Peter Martin, Walter Shafron and Paul Phillips
- Broadacre debt is estimated to have increased by 7 per cent during 2015–16 to average $560,500 per farm at 30 June 2016.
- Dairy industry debt also increased by around 7 per cent to average $937,600 per farm.
- Most new borrowing during 2015–16 for broadacre and dairy farms funded new on-farm investment.
- Farm business equity on average is strong for broadacre farms. The average equity ratio for broadacre farms at 30 June 2016 is estimated at 88 per cent, an increase from 87 per cent at 30 June 2015.
Debt is an important source of funds for farm investment and ongoing working capital for the broadacre and dairy industries, because more than 95 per cent of farms in these sectors are family owned and operated. Funding by family farms for expansion and improvement is limited to the funds available to the family, the profits the business can generate and the funds it can borrow.
Nationally, total indebtedness of the agriculture, fishing and forestry industries to institutional lenders increased by 77 per cent, from $42.0 billion at 30 June 2001 to $74.3 billion in real terms at 30 June 2009. Total rural debt subsequently declined in real terms to $68.5 billion at 30 June 2015 before rising to $69.5 billion at 30 June 2016. Bank lending accounts for around 95 per cent of total institutional lending. Bank lending declined from $66.9 billion at 31 December 2009 to $64.4 billion at 30 September 2015 before rising to $67.9 billion at 30 September 2016 (RBA 2017a, b).
Change in farm debt over time is the balance between the amount of principal repaid and the increase in principal owed (new borrowing). The increase in broadacre and dairy industry debt is the result of increased borrowing together with reduced loan principal repayments through much of the 2000s.
Lower interest rates from the late 1990s and increased lending fuelled the boom in land prices. This raised farm equity (net wealth) and induced lenders to provide more finance. This continued until a correction in land values in some regions after 2009 and a tightening of lending practices by banks in recent years. Provision of interest subsidies to farmers in drought through exceptional circumstances arrangements supported debt servicing. In many regions this assistance was sustained for most of the 2000s.
Several factors in addition to lower interest rates contributed to the growth in debt over this period. Structural adjustment resulted in broadacre farmers changing the mix of commodities produced and increasing farm size. An increase in the average size of farm enterprises resulted in higher borrowing for ongoing working capital. Factors that contributed to increased working capital debt included movement away from less input-intensive wool production into more intensive cropping, changes in grain payment methods, higher variability in crop incomes compared with livestock incomes and movement to more intensive production technologies involving greater use of purchased inputs such as herbicides.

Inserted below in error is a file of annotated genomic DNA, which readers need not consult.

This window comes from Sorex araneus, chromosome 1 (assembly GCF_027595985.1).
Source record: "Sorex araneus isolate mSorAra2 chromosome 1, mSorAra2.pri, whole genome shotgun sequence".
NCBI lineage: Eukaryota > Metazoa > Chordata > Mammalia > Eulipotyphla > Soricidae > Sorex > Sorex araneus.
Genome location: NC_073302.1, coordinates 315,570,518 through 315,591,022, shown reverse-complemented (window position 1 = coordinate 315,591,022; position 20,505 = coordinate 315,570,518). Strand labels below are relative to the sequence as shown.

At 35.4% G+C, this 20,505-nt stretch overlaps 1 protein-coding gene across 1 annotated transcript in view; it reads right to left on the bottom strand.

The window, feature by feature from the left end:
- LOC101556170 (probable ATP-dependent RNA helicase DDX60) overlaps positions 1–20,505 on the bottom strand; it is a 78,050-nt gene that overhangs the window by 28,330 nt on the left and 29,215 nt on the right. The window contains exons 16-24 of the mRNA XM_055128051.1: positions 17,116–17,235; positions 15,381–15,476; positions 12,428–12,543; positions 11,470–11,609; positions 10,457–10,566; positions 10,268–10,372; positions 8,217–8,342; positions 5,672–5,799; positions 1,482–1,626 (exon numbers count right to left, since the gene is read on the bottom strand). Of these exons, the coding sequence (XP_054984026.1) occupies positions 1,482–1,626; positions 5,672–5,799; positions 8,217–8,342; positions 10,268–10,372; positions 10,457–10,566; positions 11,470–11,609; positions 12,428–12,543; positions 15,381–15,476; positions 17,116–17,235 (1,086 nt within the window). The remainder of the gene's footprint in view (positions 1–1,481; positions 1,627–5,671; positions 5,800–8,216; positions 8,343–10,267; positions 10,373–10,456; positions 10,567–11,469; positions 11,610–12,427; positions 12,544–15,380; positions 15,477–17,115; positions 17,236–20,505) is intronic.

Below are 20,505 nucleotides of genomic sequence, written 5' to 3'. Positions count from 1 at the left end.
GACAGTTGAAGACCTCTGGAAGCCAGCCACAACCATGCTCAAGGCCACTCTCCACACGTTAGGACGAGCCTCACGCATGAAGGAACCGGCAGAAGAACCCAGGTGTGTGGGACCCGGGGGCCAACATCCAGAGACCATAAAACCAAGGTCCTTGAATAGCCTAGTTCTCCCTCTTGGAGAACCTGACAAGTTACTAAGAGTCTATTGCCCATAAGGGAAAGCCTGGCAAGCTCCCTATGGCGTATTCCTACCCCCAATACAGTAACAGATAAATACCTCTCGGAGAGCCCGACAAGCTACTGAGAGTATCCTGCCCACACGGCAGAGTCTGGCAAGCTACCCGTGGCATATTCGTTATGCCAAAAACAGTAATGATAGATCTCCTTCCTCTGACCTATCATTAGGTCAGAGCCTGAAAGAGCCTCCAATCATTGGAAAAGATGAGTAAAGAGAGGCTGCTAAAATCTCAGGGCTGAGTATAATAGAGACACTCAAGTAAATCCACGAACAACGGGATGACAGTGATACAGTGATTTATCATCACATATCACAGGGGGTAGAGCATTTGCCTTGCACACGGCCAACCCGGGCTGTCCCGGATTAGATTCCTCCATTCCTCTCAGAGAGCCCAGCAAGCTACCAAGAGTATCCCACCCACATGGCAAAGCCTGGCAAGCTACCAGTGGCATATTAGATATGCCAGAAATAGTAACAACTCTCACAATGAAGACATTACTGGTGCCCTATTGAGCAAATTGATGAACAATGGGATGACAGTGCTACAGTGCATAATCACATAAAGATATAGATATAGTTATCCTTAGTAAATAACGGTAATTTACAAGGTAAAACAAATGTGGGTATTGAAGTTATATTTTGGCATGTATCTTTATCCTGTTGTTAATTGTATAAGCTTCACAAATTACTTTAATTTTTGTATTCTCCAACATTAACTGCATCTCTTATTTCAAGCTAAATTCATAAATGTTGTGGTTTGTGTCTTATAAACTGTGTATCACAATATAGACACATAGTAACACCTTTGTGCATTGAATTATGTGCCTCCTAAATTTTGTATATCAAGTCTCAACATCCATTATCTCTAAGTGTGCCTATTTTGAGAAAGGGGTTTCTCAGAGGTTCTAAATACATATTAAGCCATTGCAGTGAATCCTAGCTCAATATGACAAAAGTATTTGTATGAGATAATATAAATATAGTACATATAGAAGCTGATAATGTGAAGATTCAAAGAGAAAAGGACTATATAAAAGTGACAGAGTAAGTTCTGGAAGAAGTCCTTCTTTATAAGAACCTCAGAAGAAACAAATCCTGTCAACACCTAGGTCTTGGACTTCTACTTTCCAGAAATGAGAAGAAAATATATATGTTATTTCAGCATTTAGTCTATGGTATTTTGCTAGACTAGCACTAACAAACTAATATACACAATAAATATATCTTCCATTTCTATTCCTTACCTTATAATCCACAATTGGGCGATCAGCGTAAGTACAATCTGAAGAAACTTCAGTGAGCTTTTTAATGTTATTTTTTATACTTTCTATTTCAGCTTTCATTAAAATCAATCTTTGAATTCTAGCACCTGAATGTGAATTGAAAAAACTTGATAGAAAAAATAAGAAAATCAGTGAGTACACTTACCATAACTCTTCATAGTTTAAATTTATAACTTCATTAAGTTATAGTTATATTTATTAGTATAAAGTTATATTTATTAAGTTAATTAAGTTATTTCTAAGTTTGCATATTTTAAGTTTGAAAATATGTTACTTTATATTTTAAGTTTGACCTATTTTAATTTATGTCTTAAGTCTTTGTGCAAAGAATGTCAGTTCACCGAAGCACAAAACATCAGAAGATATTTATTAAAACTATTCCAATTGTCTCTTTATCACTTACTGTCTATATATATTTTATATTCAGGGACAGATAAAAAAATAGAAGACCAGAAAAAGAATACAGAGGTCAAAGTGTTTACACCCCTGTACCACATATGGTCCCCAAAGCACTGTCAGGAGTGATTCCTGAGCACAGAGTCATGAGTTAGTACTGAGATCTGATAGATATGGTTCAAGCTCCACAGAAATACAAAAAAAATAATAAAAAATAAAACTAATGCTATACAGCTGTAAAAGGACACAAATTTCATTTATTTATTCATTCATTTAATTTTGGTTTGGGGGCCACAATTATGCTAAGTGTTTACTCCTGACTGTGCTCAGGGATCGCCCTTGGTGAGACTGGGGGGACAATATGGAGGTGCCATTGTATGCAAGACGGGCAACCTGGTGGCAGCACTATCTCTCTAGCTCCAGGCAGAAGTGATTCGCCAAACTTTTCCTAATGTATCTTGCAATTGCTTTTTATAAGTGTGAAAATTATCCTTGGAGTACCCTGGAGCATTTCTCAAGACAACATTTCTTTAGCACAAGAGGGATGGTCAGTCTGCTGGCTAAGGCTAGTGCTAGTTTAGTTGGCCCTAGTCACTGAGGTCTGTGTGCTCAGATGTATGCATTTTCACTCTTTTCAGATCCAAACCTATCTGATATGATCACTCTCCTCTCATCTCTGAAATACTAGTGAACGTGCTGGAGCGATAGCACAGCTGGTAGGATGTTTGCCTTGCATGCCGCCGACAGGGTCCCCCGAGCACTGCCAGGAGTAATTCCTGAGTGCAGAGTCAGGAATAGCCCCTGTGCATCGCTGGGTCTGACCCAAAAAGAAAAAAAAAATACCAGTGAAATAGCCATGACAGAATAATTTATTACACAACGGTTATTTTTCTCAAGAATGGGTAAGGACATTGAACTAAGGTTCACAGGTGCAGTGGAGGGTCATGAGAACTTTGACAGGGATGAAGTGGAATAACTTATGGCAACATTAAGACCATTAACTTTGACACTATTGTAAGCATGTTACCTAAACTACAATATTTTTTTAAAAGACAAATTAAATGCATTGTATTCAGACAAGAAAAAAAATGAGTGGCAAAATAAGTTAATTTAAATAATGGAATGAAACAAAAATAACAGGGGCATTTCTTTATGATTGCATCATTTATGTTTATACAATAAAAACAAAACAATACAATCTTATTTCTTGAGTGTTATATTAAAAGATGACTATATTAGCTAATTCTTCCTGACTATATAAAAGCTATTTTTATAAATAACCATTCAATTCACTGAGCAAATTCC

Loan repayment slowed and borrowing to meet working capital requirements increased during the 2000s drought. Working capital debt accounted for 30 per cent of the increase in average farm debt for broadacre farms between 2000–01 and 2014–15.
Average broadacre and dairy farm debt more than doubled from 2000–01 to 2014–15, mainly resulting from an increase in average farm size. The increase in average debt per farm was modest relative to the increase in average cash receipts per farm (Figure 1 and
Figure 2). Borrowing increased most for land purchase and on-farm investment. Borrowing for ongoing working capital also rose in line with increases in average farm size and greater mechanisation and intensification of enterprises.
Borrowing to fund new on-farm investment, particularly the purchase of land, machinery and vehicles, was the largest contribution to the increase in average broadacre farm debt. In particular, debt to fund land purchase accounted for the largest share (an estimated 52 per cent) of the increase in average debt for broadacre farms between 2000–01 and 2014–15.
Growth in average debt for broadacre farm businesses slowed between 2009–10 and 2013–14 as a result of a reduction in new borrowing and continued debt repayments.
However, average farm business debt is estimated to have increased for broadacre and dairy industry farms in 2015–16. Broadacre debt is estimated to have increased by 7 per cent during 2015–16 to average $560,500 per farm at 30 June 2016. Dairy industry debt also increased by around 7 per cent to average $937,600 per farm (Figure 1 and
Most new borrowing during 2015–16 for broadacre and dairy farms funded new on-farm investment (Figure 3). The proportion of new borrowing to cover operating expenses was higher in the dairy industry (23 per cent) than the broadacre industries (19 per cent). This was partly a result of lower farm cash incomes in 2015–16 for many dairy farms. However, a higher proportion of borrowing for operating expenses is common for more intensive farm enterprises.
Farm business equity on average is strong for broadacre farms (Figure 4). The average equity ratio for broadacre farms at 30 June 2016 is estimated at 88 per cent, an increase from 87 per cent at 30 June 2015. Around 82 per cent of farms had equity ratios exceeding 80 per cent at 30 June 2016.